have a good time gathering honey.

I am well pleased with the JOURNAL, and add the names of some
bee-keepers, who perhaps do not yet take it. I think you would do well
to send them specimen numbers.

  JONATHAN SMITH.

_Willow Branch, Ind._

       *       *       *       *       *

BEES ALOFT.--About two years ago, a swarm of bees was discovered in the
steeple of the Congregational Church in Gilsum, N. H., where they have
since remained. As a result, fifty-six pounds of honey were recently
obtained from the sacred edifice.--_Boston Journal._

       *       *       *       *       *

Light colonies, deficient in honey, should be fed in the latter part of
September or early in October. If feeding is begun early, in seasons
where late forage is abundant, there will be a great waste of
honey.--_Langstroth._


[Transcriber’s Note:

Obvious printer errors corrected silently.

Inconsistent spelling and hyphenation are as in the original.]





*** End of this Doctrine Publishing Corporation Digital Book "The American Bee Journal, Vol. VI, No. 4, October 1870" ***

Doctrine Publishing Corporation provides digitized public domain materials.
Public domain books belong to the public and we are merely their custodians.
This effort is time consuming and expensive, so in order to keep providing
this resource, we have taken steps to prevent abuse by commercial parties,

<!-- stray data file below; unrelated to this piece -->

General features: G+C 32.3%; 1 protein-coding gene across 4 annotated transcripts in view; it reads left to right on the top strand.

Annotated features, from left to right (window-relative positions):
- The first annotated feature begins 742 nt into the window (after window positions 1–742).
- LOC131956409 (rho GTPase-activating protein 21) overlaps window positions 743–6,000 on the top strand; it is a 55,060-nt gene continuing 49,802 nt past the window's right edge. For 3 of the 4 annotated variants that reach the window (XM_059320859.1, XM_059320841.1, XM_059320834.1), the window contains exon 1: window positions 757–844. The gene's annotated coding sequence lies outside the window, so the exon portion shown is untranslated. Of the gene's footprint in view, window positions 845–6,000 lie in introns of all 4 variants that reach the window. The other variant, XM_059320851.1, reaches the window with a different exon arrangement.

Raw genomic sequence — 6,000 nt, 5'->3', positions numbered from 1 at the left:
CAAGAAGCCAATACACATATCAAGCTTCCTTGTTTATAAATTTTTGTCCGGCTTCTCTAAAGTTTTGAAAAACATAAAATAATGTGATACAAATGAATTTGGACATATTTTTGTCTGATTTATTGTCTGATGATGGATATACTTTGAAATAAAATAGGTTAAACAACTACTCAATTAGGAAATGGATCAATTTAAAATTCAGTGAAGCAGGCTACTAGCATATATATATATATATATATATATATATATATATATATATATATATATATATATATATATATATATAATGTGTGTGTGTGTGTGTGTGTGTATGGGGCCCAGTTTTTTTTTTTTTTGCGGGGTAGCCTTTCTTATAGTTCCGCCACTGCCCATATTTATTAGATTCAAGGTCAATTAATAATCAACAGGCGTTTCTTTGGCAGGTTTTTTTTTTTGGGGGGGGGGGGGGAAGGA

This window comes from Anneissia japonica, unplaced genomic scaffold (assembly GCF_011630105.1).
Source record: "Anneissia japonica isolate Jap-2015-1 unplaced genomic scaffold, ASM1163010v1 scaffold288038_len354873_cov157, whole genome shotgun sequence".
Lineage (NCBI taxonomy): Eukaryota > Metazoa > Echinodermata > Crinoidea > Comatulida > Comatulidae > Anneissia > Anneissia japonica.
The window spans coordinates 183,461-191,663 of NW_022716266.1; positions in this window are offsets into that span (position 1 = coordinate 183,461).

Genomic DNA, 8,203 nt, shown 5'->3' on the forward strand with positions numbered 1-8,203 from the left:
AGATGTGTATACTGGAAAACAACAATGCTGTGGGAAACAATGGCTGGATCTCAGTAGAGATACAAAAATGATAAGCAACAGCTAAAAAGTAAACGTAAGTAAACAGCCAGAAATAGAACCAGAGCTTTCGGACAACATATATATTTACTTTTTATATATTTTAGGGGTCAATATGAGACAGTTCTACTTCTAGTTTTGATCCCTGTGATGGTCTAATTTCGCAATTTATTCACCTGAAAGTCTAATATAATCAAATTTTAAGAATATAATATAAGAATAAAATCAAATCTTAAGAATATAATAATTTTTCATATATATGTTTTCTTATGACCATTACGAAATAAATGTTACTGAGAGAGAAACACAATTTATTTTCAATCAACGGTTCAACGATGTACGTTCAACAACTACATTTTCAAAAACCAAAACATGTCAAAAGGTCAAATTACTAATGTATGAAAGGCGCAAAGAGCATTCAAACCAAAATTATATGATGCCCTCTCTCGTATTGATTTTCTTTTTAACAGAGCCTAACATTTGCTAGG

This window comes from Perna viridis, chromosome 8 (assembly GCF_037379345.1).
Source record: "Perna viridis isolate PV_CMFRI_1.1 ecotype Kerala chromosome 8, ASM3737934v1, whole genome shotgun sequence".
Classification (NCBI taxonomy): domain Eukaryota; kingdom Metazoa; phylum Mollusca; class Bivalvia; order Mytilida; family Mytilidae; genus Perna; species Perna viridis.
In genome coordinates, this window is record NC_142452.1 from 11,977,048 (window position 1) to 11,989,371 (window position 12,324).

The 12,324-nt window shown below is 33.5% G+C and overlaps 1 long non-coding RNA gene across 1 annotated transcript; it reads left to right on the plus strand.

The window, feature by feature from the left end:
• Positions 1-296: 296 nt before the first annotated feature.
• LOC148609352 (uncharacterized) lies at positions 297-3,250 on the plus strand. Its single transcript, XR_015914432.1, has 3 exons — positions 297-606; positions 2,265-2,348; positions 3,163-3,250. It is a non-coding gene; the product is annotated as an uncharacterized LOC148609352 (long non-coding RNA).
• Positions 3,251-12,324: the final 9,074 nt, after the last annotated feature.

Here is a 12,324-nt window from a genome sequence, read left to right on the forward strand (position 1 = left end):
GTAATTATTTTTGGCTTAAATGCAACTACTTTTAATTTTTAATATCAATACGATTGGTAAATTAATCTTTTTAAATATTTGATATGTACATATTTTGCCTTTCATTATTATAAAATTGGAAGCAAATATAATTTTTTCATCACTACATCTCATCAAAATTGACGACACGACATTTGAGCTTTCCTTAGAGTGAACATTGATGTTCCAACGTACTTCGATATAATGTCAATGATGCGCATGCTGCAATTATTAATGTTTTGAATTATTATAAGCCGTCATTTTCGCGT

including placing technical restrictions on automated querying.

We also ask that you:

+ Make non-commercial use of the files We designed Doctrine Publishing
Corporation's ISYS search for use by individuals, and we request that you
use these files for personal, non-commercial purposes.

+ Refrain from automated querying Do not send automated queries of any sort
to Doctrine Publishing's system: If you are conducting research on machine
translation, optical character recognition or other areas where access to a
large amount of text is helpful, please contact us. We encourage the use of
public domain materials for these purposes and may be able to help.

+ Keep it legal -  Whatever your use, remember that you are responsible for
ensuring that what you are doing is legal. Do not assume that just because
we believe a book is in the public domain for users in the United States,
that the work is also in the public domain for users in other countries.
Whether a book is still in copyright varies from country to country, and we
can't offer guidance on whether any specific use of any specific book is
allowed. Please do not assume that a book's appearance in Doctrine Publishing
ISYS search  means it can be used in any manner anywhere in the world.
Copyright infringement liability can be quite severe.

About ISYS® Search Software
Established in 1988, ISYS Search Software is a global supplier of enterprise
search solutions for business and government.  The company's award-winning
software suite offers a broad range of search, navigation and discovery
solutions for desktop search, intranet search, SharePoint search and embedded
search applications.  ISYS has been deployed by thousands of organizations
operating in a variety of industries, including government, legal, law
enforcement, financial services, healthcare and recruitment.



Home